Organic battery will be cheaper than standard vanadium flow battery

2 mins read

According to US researchers, energy storage system owners could see significant savings from a new flow battery technology that is projected to cost 60% less than today's standard flow batteries.

The organic aqueous flow battery is expected to cost £120 per kilowatt-hour once the technology is fully developed. The lower cost is due to the battery's active materials being inexpensive organic molecules, compared to the commodity metals used in today's flow batteries.

"Moving from transition metal elements to synthesised molecules is a significant advancement because it links battery costs to manufacturing rather than commodity metals pricing" said Imre Gyuk, energy storage programme manager for the Department of Energy's Office of Electricity Delivery and Energy Reliability (OE), which funded this research.

"The battery's water-based liquid electrolytes are also designed to be a drop-in replacement for current flow battery systems," said Wei Wang, materials scientist at Pacific Northwest National Laboratory (PNNL). "Current flow battery owners can keep their existing infrastructure, drain their more expensive electrolytes and replace them with PNNL's electrolytes."

Flow batteries generate power by pumping liquids from external tanks into a central stack. The tanks contain liquid electrolytes that store energy. When energy is needed, pumps move the electrolytes from both tanks into the stack where electricity is produced by an electrochemical reaction.

Unlike lithium-ion batteries that have issues with performance, safety and lifespan, limiting the technology's use for stationary energy storage, flow batteries store their active chemicals separately until power is needed, reducing safety concerns.

Nearly 79% of the world's working flow batteries are vanadium-based, according to data from the Global Energy Storage Database. While vanadium chemistries are expected to be the standard for some time, future flow battery cost reductions will require less expensive alternatives such as organics.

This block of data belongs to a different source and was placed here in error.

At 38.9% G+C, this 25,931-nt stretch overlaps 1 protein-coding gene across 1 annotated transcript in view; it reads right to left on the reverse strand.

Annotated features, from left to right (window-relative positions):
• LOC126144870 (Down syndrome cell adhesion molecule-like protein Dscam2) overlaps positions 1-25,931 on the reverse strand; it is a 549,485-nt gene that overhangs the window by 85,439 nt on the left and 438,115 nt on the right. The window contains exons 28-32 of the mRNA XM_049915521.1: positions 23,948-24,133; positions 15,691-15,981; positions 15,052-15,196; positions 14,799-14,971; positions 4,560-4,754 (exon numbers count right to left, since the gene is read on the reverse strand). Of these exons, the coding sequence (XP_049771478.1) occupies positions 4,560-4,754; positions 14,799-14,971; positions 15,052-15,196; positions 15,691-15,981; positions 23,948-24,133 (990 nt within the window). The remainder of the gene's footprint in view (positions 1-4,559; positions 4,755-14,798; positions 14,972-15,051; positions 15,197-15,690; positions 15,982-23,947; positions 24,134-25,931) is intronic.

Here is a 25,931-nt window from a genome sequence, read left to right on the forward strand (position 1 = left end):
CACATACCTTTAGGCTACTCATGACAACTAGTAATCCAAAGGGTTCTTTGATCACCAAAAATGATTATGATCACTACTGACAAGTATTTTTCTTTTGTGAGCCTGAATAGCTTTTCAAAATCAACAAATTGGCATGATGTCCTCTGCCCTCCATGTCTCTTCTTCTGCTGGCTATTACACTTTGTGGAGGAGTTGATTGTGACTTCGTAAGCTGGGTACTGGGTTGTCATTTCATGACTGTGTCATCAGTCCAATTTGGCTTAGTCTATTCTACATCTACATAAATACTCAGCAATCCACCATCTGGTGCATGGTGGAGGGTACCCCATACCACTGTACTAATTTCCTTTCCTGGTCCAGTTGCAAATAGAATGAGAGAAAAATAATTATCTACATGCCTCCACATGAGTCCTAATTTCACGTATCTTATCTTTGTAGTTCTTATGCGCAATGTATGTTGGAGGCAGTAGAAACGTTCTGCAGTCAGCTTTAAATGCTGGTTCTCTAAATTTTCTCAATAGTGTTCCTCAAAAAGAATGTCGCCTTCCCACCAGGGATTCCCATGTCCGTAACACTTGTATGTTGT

PNNL's new flow battery features two main electrolytes: a methyl viologen anolyte (negative electrolyte) and a 4-hydroxy-2,2,6,6-tetramethylpiperidin-1-oxyl, or 4-HO-TEMPO catholyte (positive electrolyte). A third, supporting electrolyte carries sodium chloride, whose chloride ions enable the battery to discharge electricity by shuffling electrons in the central stack.

"Using readily available materials makes our all-organic aqueous flow battery more sustainable and environmentally friendly. As a result, it can also make the renewable energy it stores and the power grid it supports greener," Wang said.

To test the new battery design, the researchers repeatedly charged and then discharged a 600mW battery at various electric current densities, ranging from 20 to 100mA/cm2. The test battery's optimal performance was between 40 and 50mA/cm2, where about 70% of the battery's original voltage was retained. They also found the battery continued to operate well beyond 100 cycles.

The team plans to make a larger version of its test battery that is able to store up to 5kW of electricity, which could support the peak load of a typical home. Other ongoing efforts include improving the battery's cycling so it can retain more of its storage capacity longer.